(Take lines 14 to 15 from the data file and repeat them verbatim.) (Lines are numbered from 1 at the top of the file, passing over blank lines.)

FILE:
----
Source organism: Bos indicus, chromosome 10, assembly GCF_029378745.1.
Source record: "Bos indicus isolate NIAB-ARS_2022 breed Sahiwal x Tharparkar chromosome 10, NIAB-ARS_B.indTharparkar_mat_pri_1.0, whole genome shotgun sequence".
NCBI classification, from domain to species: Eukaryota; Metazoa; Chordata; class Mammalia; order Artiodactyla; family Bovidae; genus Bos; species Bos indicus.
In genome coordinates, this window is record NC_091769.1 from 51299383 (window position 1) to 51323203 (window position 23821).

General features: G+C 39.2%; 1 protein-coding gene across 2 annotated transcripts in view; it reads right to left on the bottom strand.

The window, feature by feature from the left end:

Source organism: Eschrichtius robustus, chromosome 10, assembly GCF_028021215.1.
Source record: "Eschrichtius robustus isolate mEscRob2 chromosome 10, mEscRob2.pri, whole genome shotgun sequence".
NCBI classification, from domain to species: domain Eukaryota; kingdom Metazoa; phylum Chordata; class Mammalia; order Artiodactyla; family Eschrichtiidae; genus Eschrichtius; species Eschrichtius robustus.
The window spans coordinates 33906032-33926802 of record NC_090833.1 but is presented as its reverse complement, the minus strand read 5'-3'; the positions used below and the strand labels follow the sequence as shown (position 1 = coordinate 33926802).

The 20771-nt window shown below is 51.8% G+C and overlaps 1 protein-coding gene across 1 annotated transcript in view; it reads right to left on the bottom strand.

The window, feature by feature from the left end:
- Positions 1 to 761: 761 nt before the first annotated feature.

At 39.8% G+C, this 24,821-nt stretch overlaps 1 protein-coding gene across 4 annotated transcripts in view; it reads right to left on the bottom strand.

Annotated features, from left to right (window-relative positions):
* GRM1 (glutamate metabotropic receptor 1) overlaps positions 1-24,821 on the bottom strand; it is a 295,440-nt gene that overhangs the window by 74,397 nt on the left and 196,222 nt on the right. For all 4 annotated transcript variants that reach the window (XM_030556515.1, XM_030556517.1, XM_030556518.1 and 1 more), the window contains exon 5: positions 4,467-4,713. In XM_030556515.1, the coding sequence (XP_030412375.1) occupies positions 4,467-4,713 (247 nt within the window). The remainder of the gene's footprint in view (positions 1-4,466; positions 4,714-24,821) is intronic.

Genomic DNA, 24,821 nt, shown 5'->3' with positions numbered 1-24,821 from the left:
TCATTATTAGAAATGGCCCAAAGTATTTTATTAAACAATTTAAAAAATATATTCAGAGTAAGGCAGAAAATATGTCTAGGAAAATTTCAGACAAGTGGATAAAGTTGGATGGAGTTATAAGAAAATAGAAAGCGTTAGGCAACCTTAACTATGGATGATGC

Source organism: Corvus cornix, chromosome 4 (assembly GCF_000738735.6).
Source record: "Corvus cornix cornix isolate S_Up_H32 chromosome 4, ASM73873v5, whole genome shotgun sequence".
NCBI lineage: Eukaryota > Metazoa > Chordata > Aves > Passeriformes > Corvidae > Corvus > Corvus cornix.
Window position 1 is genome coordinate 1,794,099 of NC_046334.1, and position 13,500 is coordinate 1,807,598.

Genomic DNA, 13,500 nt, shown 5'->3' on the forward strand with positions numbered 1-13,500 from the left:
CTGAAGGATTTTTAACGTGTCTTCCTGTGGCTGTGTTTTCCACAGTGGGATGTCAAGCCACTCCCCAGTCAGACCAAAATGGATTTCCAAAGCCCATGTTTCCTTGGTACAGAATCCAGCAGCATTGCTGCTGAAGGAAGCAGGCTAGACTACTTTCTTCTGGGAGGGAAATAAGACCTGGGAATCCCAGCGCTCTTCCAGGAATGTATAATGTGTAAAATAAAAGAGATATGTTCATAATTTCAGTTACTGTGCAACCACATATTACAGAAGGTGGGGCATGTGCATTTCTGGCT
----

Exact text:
At 39.8% G+C, this 24,821-nt stretch overlaps 1 protein-coding gene across 4 annotated transcripts in view; it reads right to left on the bottom strand.

Annotated features, from left to right (window-relative positions):